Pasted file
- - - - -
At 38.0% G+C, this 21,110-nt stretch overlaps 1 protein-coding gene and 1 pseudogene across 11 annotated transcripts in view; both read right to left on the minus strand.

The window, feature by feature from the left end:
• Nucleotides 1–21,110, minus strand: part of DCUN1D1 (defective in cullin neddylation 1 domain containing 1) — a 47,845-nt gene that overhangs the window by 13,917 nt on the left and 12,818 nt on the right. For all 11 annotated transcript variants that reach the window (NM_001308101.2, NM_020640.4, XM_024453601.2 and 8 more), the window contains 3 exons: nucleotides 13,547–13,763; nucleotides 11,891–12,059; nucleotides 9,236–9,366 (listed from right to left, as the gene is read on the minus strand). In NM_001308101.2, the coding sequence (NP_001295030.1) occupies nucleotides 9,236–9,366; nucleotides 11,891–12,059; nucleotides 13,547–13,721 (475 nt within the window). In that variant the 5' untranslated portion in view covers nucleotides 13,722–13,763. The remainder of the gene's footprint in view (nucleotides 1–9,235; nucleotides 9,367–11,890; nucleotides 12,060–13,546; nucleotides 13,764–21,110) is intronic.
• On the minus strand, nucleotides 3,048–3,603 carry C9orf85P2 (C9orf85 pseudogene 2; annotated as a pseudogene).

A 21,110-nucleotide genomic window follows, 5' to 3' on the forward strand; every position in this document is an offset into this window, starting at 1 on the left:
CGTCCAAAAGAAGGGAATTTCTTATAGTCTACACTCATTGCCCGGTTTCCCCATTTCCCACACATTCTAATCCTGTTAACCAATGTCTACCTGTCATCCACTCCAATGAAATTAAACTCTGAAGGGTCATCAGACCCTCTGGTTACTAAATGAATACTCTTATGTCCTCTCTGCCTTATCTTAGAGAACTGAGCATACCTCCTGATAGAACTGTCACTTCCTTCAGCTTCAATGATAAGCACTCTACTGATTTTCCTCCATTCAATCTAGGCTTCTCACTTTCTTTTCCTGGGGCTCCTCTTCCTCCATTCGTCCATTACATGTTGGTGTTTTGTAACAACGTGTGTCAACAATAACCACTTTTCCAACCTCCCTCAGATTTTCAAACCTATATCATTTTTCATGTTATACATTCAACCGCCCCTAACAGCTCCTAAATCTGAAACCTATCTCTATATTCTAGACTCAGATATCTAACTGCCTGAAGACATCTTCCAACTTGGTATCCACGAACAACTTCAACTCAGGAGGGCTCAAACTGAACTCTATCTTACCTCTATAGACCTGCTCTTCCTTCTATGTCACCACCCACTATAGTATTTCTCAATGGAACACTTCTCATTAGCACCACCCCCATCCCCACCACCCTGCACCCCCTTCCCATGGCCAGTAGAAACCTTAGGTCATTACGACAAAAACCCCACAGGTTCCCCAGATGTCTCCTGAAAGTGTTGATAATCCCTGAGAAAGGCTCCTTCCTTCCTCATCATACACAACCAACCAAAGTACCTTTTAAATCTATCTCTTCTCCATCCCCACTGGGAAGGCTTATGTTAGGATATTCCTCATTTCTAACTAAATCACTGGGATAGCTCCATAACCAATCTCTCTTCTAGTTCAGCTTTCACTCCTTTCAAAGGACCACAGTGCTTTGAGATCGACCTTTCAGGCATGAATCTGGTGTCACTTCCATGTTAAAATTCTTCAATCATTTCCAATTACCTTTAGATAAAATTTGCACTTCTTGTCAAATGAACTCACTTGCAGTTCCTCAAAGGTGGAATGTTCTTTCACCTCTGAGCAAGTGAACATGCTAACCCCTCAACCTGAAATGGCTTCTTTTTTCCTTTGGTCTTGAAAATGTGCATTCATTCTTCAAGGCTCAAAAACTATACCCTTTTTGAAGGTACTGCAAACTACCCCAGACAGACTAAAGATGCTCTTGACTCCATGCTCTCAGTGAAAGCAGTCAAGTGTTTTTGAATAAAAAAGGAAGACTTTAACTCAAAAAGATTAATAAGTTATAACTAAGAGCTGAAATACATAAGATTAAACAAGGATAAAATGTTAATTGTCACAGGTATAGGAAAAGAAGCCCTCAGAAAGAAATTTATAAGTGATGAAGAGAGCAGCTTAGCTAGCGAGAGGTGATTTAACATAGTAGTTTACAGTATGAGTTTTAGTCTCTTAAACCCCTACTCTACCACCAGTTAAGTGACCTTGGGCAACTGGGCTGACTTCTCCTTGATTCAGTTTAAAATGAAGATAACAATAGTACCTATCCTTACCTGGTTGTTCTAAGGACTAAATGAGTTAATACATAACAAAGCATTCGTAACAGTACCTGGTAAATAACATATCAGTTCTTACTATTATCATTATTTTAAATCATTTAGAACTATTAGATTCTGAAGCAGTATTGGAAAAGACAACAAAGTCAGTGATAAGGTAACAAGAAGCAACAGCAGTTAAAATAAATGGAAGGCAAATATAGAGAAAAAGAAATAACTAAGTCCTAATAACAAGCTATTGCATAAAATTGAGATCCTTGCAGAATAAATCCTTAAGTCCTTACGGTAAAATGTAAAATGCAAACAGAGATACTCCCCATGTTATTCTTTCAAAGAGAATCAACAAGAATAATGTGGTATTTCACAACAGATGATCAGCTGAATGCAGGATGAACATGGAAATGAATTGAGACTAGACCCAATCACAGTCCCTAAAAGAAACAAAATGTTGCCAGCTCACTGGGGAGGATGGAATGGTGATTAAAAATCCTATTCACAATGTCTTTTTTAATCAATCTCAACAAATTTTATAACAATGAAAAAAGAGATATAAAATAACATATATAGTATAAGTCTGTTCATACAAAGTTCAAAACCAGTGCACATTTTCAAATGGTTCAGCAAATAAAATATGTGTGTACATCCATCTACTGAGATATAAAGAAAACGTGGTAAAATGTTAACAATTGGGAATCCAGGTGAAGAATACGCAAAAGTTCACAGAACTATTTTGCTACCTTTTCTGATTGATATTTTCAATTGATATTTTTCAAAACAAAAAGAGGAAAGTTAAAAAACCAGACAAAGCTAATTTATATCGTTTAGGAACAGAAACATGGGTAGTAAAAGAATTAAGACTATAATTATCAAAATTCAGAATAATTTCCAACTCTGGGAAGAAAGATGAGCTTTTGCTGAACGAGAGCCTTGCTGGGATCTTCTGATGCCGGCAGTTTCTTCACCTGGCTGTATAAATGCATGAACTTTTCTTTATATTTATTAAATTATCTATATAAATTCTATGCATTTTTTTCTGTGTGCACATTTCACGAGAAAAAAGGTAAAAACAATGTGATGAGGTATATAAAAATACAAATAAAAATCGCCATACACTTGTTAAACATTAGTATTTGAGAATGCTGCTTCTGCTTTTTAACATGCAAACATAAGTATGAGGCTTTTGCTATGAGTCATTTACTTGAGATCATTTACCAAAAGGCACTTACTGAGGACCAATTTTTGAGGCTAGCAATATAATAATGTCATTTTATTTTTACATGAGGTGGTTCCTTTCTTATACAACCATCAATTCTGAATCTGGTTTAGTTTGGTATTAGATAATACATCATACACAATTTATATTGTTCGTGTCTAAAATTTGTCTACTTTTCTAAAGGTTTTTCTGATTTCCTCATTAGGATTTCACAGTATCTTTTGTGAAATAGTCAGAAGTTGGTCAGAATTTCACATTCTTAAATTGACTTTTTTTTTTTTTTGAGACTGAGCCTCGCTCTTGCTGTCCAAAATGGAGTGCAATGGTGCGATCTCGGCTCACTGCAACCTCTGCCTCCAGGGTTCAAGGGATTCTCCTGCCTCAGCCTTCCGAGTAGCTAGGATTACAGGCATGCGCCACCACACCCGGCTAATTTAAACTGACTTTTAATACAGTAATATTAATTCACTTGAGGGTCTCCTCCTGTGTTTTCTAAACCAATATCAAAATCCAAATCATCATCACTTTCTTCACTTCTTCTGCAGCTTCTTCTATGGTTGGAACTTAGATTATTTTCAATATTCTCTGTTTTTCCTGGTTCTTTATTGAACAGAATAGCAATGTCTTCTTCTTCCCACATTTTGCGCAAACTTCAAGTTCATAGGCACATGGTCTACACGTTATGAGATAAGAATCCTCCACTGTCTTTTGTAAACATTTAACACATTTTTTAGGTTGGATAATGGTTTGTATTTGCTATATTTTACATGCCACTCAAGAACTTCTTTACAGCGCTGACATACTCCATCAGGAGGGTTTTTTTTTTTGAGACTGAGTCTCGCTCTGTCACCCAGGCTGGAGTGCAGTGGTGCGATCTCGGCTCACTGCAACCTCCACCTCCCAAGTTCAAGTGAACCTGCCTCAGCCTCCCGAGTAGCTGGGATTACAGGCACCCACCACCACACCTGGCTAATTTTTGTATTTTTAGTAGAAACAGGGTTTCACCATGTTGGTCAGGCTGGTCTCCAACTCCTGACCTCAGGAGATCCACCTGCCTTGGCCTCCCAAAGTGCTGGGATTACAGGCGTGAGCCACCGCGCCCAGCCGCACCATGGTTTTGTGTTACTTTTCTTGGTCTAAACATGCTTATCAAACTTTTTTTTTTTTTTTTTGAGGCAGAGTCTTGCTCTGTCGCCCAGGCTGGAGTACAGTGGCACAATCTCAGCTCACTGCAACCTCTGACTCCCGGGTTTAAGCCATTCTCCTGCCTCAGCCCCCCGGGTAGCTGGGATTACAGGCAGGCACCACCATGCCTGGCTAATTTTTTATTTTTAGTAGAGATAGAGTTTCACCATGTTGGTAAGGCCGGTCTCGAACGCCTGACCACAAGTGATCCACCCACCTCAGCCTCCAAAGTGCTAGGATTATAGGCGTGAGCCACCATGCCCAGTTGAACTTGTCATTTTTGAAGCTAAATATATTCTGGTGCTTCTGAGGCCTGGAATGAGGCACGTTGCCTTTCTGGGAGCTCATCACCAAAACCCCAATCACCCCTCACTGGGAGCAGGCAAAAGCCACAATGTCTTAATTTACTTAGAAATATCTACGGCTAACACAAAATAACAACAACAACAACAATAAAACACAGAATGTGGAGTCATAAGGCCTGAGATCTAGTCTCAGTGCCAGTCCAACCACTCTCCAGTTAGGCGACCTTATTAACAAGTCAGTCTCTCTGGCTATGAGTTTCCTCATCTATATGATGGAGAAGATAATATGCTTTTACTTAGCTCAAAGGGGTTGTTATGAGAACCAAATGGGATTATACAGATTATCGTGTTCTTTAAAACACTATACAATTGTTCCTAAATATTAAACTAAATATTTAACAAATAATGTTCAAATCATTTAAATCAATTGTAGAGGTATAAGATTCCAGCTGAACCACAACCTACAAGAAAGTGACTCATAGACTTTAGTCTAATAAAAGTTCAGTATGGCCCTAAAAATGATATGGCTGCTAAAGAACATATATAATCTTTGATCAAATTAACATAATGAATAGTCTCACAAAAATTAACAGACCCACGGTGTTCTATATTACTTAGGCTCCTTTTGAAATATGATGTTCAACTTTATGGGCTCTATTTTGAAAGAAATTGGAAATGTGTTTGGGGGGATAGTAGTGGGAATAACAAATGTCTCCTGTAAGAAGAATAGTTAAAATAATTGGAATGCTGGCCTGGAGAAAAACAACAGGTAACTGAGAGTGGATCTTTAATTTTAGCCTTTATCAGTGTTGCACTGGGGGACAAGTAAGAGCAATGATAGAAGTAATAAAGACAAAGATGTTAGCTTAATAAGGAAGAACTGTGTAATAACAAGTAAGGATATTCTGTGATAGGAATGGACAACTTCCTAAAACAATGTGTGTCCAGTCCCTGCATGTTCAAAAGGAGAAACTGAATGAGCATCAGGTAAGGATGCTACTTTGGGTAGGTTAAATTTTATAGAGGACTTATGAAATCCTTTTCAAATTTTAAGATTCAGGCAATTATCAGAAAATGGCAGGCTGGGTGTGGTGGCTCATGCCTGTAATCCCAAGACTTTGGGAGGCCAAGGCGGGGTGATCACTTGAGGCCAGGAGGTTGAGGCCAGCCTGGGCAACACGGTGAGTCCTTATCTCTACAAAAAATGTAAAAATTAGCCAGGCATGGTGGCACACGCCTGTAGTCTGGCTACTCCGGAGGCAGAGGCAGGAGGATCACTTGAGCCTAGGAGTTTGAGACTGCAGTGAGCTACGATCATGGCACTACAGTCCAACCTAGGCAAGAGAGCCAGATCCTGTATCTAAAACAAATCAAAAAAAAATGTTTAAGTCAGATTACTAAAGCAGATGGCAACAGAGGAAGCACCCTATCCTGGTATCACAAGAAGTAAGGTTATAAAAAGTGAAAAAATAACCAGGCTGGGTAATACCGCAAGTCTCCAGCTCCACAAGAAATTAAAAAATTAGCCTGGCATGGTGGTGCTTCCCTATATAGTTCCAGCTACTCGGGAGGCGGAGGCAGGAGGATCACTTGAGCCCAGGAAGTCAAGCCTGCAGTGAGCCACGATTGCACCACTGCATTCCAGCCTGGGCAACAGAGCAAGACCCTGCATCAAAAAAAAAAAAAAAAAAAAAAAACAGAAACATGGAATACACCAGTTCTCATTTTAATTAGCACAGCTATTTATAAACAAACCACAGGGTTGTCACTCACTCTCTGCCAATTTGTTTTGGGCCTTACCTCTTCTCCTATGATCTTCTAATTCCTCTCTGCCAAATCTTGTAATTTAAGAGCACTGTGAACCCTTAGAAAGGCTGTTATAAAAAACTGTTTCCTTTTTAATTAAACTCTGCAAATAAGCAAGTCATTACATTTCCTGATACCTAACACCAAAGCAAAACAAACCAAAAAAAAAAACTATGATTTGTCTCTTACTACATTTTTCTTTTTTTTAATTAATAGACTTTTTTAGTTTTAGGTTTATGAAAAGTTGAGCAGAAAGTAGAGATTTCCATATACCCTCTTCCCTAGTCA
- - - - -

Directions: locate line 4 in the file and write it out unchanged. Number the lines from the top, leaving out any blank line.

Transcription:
• On the minus strand, nucleotides 3,048–3,603 carry C9orf85P2 (C9orf85 pseudogene 2; annotated as a pseudogene).